Jeff Fouts: “This is estate planning attorney Jeff Fouts with the Fouts Law Group. I had a lady one time asked me, she said, ‘Jeff, you’ve been discussing estate plan and that people need an estate plan. But do I really need an estate plan?’
I finally understood what was bothering her. The thing that was bothering her was the word I was using, ‘estate planning’. The word ‘estate’ seems like a such a fancy, rich sounding word. A word that might only apply to a Manhattan millionaire, but it’s really not a fancy word. The word just happens to be a very, very old word that goes back to Old England.
The word ‘estate’ simply means your stuff, your assets and belongings. When you die, if you have some stuff and you want your stuff to go into a particular way to certain people, then you need a stuff plan, an estate plan. That’s really all the word ‘estate’ means. It’s not complicated.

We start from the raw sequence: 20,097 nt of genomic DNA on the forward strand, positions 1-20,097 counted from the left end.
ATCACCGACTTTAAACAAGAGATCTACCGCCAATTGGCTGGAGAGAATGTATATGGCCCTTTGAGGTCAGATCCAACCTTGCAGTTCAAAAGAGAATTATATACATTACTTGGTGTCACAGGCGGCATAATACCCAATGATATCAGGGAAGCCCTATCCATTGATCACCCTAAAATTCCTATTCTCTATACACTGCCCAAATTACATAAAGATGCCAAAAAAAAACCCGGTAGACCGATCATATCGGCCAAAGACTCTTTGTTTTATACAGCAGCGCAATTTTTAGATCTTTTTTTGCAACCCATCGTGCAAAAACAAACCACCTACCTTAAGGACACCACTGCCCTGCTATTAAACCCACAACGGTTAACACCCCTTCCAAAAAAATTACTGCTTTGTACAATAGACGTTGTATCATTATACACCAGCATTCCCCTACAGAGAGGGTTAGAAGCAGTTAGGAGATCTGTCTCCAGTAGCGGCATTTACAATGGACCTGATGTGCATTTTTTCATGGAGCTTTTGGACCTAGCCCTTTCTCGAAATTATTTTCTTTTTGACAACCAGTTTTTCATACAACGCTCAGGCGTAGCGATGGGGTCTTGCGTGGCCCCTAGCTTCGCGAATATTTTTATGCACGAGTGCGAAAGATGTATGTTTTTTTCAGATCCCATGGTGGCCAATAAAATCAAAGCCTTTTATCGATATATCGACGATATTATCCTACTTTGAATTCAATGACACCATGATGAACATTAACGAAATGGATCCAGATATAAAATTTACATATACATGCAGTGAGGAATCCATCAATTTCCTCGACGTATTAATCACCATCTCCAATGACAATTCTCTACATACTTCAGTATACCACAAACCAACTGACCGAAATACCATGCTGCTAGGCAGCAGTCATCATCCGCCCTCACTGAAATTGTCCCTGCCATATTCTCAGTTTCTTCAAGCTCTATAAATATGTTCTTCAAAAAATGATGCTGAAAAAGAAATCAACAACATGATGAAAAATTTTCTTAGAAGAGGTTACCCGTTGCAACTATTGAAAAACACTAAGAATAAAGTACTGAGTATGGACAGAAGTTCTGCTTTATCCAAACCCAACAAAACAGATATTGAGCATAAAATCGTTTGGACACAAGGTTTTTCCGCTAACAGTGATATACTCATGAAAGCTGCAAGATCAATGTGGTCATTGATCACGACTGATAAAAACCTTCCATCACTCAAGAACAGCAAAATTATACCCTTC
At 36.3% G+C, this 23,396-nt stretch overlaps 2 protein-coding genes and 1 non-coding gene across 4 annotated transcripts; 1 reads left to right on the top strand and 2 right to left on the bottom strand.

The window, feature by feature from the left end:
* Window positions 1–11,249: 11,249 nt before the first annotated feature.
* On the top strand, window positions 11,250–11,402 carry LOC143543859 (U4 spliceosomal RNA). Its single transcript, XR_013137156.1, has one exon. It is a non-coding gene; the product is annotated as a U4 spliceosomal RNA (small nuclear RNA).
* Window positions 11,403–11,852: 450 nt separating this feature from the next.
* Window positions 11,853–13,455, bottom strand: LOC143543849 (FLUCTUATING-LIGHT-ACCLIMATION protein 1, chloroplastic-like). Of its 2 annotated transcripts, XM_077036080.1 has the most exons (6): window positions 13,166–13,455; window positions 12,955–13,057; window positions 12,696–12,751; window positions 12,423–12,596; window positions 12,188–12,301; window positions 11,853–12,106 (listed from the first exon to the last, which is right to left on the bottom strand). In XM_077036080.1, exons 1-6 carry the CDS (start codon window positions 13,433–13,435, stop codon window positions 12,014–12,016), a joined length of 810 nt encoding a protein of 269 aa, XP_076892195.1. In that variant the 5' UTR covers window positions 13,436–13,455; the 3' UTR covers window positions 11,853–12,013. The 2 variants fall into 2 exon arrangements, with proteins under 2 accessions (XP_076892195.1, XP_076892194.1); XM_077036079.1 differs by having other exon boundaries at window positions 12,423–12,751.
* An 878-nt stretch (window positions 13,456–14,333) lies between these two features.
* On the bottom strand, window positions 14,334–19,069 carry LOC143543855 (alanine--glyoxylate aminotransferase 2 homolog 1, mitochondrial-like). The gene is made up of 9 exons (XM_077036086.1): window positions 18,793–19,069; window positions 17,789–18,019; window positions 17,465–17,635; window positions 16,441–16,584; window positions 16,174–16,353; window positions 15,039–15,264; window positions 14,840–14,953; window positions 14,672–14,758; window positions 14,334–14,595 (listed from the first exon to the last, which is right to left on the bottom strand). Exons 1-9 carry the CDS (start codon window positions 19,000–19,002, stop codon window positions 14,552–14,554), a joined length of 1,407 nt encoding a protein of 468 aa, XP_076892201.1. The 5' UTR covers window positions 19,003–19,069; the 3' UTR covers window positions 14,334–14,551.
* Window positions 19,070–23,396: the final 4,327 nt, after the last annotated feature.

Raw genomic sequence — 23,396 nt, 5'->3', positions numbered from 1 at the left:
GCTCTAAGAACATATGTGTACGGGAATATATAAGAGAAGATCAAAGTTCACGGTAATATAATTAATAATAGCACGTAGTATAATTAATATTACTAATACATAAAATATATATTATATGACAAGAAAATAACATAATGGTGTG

The word ‘estate’ is just one example of other words used in estate planning, for example, grantor, trustee, beneficiary, that go back to Old England where most of estate planning originated. These words may sound fancy, but they just sound that way because they’re old.
If we can ever help you, if you ever want us to review your estate plan to make sure it’s actually going to work, just let us know. Thank you.”